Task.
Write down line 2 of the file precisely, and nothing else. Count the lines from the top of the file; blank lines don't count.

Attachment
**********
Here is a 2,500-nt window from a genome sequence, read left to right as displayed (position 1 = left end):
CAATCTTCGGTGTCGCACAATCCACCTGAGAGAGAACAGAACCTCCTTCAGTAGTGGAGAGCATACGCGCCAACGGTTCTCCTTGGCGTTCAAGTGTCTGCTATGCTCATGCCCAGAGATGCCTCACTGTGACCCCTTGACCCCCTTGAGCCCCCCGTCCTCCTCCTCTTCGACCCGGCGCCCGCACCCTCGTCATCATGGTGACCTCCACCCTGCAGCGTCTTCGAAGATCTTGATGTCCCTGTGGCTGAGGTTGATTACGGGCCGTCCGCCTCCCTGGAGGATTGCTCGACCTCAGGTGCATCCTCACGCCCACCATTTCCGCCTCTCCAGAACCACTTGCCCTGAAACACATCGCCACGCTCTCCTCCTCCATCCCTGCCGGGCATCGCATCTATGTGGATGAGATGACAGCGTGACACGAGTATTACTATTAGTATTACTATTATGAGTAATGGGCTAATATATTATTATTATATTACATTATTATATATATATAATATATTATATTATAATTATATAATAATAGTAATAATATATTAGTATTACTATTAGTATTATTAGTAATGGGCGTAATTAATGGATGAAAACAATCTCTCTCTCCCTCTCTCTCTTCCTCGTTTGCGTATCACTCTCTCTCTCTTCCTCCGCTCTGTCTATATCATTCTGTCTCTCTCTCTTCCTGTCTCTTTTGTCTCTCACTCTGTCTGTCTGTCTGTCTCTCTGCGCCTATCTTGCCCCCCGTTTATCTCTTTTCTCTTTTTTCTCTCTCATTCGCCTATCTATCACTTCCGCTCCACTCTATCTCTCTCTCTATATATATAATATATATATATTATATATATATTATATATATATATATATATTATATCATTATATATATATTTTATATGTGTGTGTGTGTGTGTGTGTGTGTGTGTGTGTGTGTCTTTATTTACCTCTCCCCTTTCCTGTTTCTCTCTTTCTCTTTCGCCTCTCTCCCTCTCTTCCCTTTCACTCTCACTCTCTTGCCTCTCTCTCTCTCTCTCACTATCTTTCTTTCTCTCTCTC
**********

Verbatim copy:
CAATCTTCGGTGTCGCACAATCCACCTGAGAGAGAACAGAACCTCCTTCAGTAGTGGAGAGCATACGCGCCAACGGTTCTCCTTGGCGTTCAAGTGTCTGCTATGCTCATGCCCAGAGATGCCTCACTGTGACCCCTTGACCCCCTTGAGCCCCCCGTCCTCCTCCTCTTCGACCCGGCGCCCGCACCCTCGTCATCATGGTGACCTCCACCCTGCAGCGTCTTCGAAGATCTTGATGTCCCTGTGGCTGAGGTTGATTACGGGCCGTCCGCCTCCCTGGAGGATTGCTCGACCTCAGGTGCATCCTCACGCCCACCATTTCCGCCTCTCCAGAACCACTTGCCCTGAAACACATCGCCACGCTCTCCTCCTCCATCCCTGCCGGGCATCGCATCTATGTGGATGAGATGACAGCGTGACACGAGTATTACTATTAGTATTACTATTATGAGTAATGGGCTAATATATTATTATTATATTACATTATTATATATATATAATATATTATATTATAATTATATAATAATAGTAATAATATATTAGTATTACTATTAGTATTATTAGTAATGGGCGTAATTAATGGATGAAAACAATCTCTCTCTCCCTCTCTCTCTTCCTCGTTTGCGTATCACTCTCTCTCTCTTCCTCCGCTCTGTCTATATCATTCTGTCTCTCTCTCTTCCTGTCTCTTTTGTCTCTCACTCTGTCTGTCTGTCTGTCTCTCTGCGCCTATCTTGCCCCCCGTTTATCTCTTTTCTCTTTTTTCTCTCTCATTCGCCTATCTATCACTTCCGCTCCACTCTATCTCTCTCTCTATATATATAATATATATATATTATATATATATTATATATATATATATATATTATATCATTATATATATATTTTATATGTGTGTGTGTGTGTGTGTGTGTGTGTGTGTGTGTGTCTTTATTTACCTCTCCCCTTTCCTGTTTCTCTCTTTCTCTTTCGCCTCTCTCCCTCTCTTCCCTTTCACTCTCACTCTCTTGCCTCTCTCTCTCTCTCTCACTATCTTTCTTTCTCTCTCTC